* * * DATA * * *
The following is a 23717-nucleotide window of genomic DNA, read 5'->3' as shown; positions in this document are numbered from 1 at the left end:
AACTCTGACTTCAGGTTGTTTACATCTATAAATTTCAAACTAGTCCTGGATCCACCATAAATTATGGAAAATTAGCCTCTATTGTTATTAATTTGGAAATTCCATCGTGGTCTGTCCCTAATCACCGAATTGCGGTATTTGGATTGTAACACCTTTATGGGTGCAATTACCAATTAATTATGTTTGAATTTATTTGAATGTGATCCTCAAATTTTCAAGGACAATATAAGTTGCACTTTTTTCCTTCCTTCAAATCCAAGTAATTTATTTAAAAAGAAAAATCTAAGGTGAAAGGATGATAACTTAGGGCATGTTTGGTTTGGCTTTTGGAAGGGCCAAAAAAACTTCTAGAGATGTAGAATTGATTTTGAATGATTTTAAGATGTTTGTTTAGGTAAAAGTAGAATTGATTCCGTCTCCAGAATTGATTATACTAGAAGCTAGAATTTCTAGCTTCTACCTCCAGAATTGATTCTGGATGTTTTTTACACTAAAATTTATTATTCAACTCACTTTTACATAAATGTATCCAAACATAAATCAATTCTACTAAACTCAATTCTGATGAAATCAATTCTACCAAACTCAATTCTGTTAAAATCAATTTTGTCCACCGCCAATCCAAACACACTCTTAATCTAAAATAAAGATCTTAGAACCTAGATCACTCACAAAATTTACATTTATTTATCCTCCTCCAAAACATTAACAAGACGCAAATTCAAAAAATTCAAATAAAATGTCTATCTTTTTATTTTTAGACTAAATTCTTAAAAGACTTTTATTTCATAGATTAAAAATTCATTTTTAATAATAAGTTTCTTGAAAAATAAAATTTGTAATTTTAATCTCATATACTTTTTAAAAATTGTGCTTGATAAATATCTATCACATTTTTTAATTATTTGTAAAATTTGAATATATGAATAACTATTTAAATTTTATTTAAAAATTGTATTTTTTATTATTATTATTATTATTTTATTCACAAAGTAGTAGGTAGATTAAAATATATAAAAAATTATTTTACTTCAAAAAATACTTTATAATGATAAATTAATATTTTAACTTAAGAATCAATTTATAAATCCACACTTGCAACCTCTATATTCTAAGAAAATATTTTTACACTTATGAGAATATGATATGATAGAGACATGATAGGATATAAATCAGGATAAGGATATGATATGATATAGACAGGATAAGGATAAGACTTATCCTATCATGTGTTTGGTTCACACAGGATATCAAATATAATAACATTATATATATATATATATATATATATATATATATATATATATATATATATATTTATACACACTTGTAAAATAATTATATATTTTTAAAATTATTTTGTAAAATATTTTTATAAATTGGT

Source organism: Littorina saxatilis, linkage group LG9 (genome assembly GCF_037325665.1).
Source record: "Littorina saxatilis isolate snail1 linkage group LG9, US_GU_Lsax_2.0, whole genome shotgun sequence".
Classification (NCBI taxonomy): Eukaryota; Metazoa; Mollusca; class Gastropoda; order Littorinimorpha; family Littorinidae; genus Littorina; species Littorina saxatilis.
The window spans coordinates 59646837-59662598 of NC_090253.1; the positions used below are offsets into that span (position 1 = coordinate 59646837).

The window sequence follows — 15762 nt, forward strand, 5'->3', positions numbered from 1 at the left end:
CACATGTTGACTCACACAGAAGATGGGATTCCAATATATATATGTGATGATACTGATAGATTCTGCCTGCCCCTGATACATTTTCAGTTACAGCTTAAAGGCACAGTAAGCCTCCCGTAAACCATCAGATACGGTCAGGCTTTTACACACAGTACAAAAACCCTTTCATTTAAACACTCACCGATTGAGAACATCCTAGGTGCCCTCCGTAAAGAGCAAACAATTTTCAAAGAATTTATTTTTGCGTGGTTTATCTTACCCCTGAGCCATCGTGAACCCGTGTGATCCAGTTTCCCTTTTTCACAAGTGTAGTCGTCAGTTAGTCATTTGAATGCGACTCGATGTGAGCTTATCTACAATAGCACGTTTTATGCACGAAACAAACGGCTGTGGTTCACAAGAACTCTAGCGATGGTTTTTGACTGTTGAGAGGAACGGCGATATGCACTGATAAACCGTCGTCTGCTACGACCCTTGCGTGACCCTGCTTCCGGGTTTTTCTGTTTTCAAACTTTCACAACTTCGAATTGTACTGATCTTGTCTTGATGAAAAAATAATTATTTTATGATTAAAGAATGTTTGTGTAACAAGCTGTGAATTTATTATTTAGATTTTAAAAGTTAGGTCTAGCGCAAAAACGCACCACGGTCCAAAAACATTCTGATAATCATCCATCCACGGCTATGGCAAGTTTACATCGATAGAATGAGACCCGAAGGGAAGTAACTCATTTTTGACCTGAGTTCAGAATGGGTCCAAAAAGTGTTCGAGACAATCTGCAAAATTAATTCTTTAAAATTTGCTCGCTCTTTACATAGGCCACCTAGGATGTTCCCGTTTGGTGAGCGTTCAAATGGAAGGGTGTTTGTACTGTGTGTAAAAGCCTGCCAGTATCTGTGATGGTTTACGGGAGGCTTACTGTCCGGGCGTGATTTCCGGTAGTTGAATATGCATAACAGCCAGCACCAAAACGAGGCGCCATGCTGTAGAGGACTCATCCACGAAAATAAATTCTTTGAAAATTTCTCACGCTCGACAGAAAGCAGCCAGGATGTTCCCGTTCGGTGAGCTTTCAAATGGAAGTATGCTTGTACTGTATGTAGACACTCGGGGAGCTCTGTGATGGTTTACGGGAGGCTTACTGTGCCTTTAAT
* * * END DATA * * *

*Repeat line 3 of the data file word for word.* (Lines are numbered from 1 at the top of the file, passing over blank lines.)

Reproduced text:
Source organism: Littorina saxatilis, linkage group LG9 (genome assembly GCF_037325665.1).